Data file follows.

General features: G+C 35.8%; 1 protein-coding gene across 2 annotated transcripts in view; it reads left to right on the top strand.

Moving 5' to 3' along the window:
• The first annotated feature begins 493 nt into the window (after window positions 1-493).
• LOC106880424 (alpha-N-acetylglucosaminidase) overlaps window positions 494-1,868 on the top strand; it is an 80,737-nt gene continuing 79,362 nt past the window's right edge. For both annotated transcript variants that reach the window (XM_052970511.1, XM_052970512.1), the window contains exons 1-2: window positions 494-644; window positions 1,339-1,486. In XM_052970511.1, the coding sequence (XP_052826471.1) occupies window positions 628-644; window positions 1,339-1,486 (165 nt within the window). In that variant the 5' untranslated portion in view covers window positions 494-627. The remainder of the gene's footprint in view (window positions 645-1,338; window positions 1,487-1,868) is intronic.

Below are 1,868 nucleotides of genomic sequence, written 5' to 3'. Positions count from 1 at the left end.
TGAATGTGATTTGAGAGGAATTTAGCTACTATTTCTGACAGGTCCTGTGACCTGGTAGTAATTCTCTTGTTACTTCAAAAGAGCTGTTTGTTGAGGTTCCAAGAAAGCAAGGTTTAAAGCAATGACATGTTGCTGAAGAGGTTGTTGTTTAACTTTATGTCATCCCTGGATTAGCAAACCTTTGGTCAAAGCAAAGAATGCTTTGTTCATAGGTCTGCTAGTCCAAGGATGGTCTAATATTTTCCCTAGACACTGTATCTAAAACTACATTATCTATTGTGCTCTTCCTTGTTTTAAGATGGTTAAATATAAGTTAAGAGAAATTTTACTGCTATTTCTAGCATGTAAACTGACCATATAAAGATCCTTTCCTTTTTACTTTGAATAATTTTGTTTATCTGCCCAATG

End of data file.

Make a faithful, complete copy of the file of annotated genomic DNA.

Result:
General features: G+C 35.8%; 1 protein-coding gene across 2 annotated transcripts in view; it reads left to right on the top strand.

Moving 5' to 3' along the window:
• The first annotated feature begins 493 nt into the window (after window positions 1-493).
• LOC106880424 (alpha-N-acetylglucosaminidase) overlaps window positions 494-1,868 on the top strand; it is an 80,737-nt gene continuing 79,362 nt past the window's right edge. For both annotated transcript variants that reach the window (XM_052970511.1, XM_052970512.1), the window contains exons 1-2: window positions 494-644; window positions 1,339-1,486. In XM_052970511.1, the coding sequence (XP_052826471.1) occupies window positions 628-644; window positions 1,339-1,486 (165 nt within the window). In that variant the 5' untranslated portion in view covers window positions 494-627. The remainder of the gene's footprint in view (window positions 645-1,338; window positions 1,487-1,868) is intronic.

Below are 1,868 nucleotides of genomic sequence, written 5' to 3'. Positions count from 1 at the left end.
TGAATGTGATTTGAGAGGAATTTAGCTACTATTTCTGACAGGTCCTGTGACCTGGTAGTAATTCTCTTGTTACTTCAAAAGAGCTGTTTGTTGAGGTTCCAAGAAAGCAAGGTTTAAAGCAATGACATGTTGCTGAAGAGGTTGTTGTTTAACTTTATGTCATCCCTGGATTAGCAAACCTTTGGTCAAAGCAAAGAATGCTTTGTTCATAGGTCTGCTAGTCCAAGGATGGTCTAATATTTTCCCTAGACACTGTATCTAAAACTACATTATCTATTGTGCTCTTCCTTGTTTTAAGATGGTTAAATATAAGTTAAGAGAAATTTTACTGCTATTTCTAGCATGTAAACTGACCATATAAAGATCCTTTCCTTTTTACTTTGAATAATTTTGTTTATCTGCCCAATG